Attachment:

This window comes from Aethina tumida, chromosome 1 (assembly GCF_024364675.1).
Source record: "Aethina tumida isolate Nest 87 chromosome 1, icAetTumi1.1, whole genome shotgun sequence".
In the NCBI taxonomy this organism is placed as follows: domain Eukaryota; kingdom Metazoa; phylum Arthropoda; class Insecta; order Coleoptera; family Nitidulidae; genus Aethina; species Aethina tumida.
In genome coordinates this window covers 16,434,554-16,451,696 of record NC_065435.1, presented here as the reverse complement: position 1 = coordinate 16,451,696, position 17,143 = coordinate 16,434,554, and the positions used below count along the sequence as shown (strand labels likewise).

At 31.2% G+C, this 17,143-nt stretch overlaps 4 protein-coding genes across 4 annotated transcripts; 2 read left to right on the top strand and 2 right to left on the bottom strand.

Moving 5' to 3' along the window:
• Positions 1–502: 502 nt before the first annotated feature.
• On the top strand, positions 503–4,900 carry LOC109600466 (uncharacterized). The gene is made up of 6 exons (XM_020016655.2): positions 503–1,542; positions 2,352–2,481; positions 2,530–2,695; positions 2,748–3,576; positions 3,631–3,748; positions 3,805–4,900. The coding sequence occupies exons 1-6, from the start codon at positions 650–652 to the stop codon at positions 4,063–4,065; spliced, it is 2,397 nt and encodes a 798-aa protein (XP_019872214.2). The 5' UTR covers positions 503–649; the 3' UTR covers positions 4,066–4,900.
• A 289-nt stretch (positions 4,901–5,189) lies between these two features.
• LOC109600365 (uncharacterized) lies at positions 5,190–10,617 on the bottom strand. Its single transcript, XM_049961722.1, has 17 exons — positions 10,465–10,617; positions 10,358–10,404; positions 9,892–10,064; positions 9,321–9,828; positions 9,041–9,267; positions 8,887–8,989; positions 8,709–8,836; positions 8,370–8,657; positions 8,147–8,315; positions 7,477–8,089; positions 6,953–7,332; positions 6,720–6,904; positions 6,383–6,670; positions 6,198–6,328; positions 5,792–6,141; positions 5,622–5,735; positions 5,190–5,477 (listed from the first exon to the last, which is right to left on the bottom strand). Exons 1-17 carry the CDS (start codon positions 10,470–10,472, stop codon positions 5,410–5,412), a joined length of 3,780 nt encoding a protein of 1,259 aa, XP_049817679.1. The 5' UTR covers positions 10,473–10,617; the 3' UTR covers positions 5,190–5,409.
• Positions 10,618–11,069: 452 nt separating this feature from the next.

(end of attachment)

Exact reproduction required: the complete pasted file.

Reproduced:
This window comes from Aethina tumida, chromosome 1 (assembly GCF_024364675.1).
Source record: "Aethina tumida isolate Nest 87 chromosome 1, icAetTumi1.1, whole genome shotgun sequence".
In the NCBI taxonomy this organism is placed as follows: domain Eukaryota; kingdom Metazoa; phylum Arthropoda; class Insecta; order Coleoptera; family Nitidulidae; genus Aethina; species Aethina tumida.
In genome coordinates this window covers 16,434,554-16,451,696 of record NC_065435.1, presented here as the reverse complement: position 1 = coordinate 16,451,696, position 17,143 = coordinate 16,434,554, and the positions used below count along the sequence as shown (strand labels likewise).

At 31.2% G+C, this 17,143-nt stretch overlaps 4 protein-coding genes across 4 annotated transcripts; 2 read left to right on the top strand and 2 right to left on the bottom strand.

Moving 5' to 3' along the window:
• Positions 1–502: 502 nt before the first annotated feature.
• On the top strand, positions 503–4,900 carry LOC109600466 (uncharacterized). The gene is made up of 6 exons (XM_020016655.2): positions 503–1,542; positions 2,352–2,481; positions 2,530–2,695; positions 2,748–3,576; positions 3,631–3,748; positions 3,805–4,900. The coding sequence occupies exons 1-6, from the start codon at positions 650–652 to the stop codon at positions 4,063–4,065; spliced, it is 2,397 nt and encodes a 798-aa protein (XP_019872214.2). The 5' UTR covers positions 503–649; the 3' UTR covers positions 4,066–4,900.
• A 289-nt stretch (positions 4,901–5,189) lies between these two features.
• LOC109600365 (uncharacterized) lies at positions 5,190–10,617 on the bottom strand. Its single transcript, XM_049961722.1, has 17 exons — positions 10,465–10,617; positions 10,358–10,404; positions 9,892–10,064; positions 9,321–9,828; positions 9,041–9,267; positions 8,887–8,989; positions 8,709–8,836; positions 8,370–8,657; positions 8,147–8,315; positions 7,477–8,089; positions 6,953–7,332; positions 6,720–6,904; positions 6,383–6,670; positions 6,198–6,328; positions 5,792–6,141; positions 5,622–5,735; positions 5,190–5,477 (listed from the first exon to the last, which is right to left on the bottom strand). Exons 1-17 carry the CDS (start codon positions 10,470–10,472, stop codon positions 5,410–5,412), a joined length of 3,780 nt encoding a protein of 1,259 aa, XP_049817679.1. The 5' UTR covers positions 10,473–10,617; the 3' UTR covers positions 5,190–5,409.
• Positions 10,618–11,069: 452 nt separating this feature from the next.